Scott Miller: What a great question, I think that was part of it, I think if you were to ask the CEO why he promoted me to become an officer in the firm. I think he would say, I trusted Scott, I trusted him to deliver. Scott would take off his functional hat or whatever hat I needed him to. He thought more about the organization. I went into most projects more concerned with what is right than being right. Now, not always. Not always. But I was always focused on the company's success as a whole. And if they were successful, that I would be successful. And those who needed to know would know that I manage my brand well. But when you are more concerned with what is right than being right, you'll make wise decisions for the organization that more times than not will work well for your own brand. And the smart people who are watching will attach you to those.
Stacy Mayer: Oh, I love this. So now we're talking about our brand, which reminds me of a leadership brand. So I was thinking about how you really at some point you actively made a decision that Scott Miller is a person who embraces his mess. And then you literally turned it into the sentence and the title of a couple of books and soon to be more books as well. And really committed to that in the public's eye as well. So not just internally in your conversations with the CEO. So how did that transition happen where you really became a thought leader and really owned that you are a person who really owns his messes and that's what you teach
Scott Miller: Stacy, I want to pay you a compliment and I want you to own it. Your questions are piercingly insightful. It's an extraordinary question. The question you're asking me at essence is when I developed the courage to talk publicly about my messes, and not just publicly in front of my team, but in front of millions of people who are listening to my podcast and reading my books and following my blogs. To quote my wife, this is going to sound funny, but serious. She said: 'You realize you'll never work again. Your books, your speeches, your podcasts, your interviews. These have to be a business for you because you'll never get hired again.' And in fact, it is probably true. I'll be hired not as a CEO, but I'll be hired to give speeches. And I thought it was a thoughtful strategy. Because when you hang a light on your troubles, when you shine a light on your messes, there will be people who will weaponize those against you. And haters who already hated you. You've now given them a whole barrage of ammunition. So you've got to be not just thick-skinned. You've got to have transparent skin. Translucent skin, to quote Viola Davis. Where stuff comes in and stuff comes out. And recognize that your mission now, your purpose, is to teach others.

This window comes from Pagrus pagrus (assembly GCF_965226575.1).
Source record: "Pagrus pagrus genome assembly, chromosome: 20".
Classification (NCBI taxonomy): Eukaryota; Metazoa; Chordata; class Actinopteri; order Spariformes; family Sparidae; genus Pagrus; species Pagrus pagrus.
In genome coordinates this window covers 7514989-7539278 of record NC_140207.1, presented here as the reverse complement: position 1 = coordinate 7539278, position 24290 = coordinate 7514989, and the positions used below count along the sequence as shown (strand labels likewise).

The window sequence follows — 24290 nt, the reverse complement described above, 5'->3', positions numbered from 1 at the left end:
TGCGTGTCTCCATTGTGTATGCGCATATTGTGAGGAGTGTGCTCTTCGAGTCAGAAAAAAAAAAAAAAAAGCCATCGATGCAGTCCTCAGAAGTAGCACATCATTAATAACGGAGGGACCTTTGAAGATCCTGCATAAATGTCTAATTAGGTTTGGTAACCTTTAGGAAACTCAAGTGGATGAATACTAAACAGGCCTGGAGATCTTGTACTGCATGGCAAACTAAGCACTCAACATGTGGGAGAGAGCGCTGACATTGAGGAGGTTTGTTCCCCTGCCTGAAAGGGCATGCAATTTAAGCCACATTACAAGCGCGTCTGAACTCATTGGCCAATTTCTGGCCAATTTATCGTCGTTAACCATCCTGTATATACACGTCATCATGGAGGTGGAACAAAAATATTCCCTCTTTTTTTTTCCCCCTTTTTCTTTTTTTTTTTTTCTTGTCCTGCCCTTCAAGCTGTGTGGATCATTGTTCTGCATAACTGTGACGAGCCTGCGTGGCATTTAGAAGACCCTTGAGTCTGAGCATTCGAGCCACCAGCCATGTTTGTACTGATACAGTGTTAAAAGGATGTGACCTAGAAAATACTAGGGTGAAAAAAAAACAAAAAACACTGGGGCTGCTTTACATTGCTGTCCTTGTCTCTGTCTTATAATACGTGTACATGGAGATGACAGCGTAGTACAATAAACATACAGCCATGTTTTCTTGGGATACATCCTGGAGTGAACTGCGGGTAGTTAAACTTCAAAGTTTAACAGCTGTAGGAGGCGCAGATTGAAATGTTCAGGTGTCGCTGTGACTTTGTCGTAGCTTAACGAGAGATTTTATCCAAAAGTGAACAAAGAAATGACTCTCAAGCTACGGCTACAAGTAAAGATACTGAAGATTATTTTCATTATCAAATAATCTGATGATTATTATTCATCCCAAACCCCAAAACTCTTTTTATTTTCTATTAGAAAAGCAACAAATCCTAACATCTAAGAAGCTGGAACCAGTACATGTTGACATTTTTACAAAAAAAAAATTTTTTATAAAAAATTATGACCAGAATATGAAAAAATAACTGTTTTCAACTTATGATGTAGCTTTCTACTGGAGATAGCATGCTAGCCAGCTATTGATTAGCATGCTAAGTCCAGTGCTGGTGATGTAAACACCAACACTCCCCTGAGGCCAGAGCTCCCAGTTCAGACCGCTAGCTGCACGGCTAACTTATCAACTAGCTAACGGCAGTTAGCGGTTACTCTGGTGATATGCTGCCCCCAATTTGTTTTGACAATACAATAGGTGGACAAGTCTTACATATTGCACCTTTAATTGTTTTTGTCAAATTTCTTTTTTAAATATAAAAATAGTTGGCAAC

And so I'm 52 years old. I've had a 30-year career. The next 20 years of my career will be about teaching, giving back, not gratuitously confessing all my mess. My wife knows those, so no one can blackmail me. She knows them. So no one can blackmail me. But I think this was a gift I could give back to say I have had an extraordinary career. Two steps forward, three steps back. I've been fired. I've been hired, I've been on probation. I've been here and there. I've been promoted to the highest level of an organization. And if I can responsibly talk about: 'I did this, I should have done that. I said this. I should have said that. I was thinking this way, but perhaps you should think this way.' That's a massive gift I can give to millions of people. And I'm OK if Glassdoor, someone takes me down. Don't go to Glassdoor, go to Amazon, buy my books. Right? Yeah, I think it's a gift I can give people. I think it is a leadership competency. I think vulnerability and being able to talk about your messes and teach through them is one of the greatest gifts you can give your people. And if you do it responsibly, judiciously, it doesn't lower your stature. It increases your stature.
Stacy Mayer: Absolutely. The thing that I'm really picking up on and I want you guys to hear this, is that I talk a lot about: don't just share all the problems, but also share the solutions. When you're communicating up and when you're talking to your boss. And go back and listen to Scott. Every single thing that he talked about, he always talked about what's the solution? Look, you know, we screwed up here. What are we going to do differently? He was focused on the solution to get out of it. And I think that's the difference. Yeah.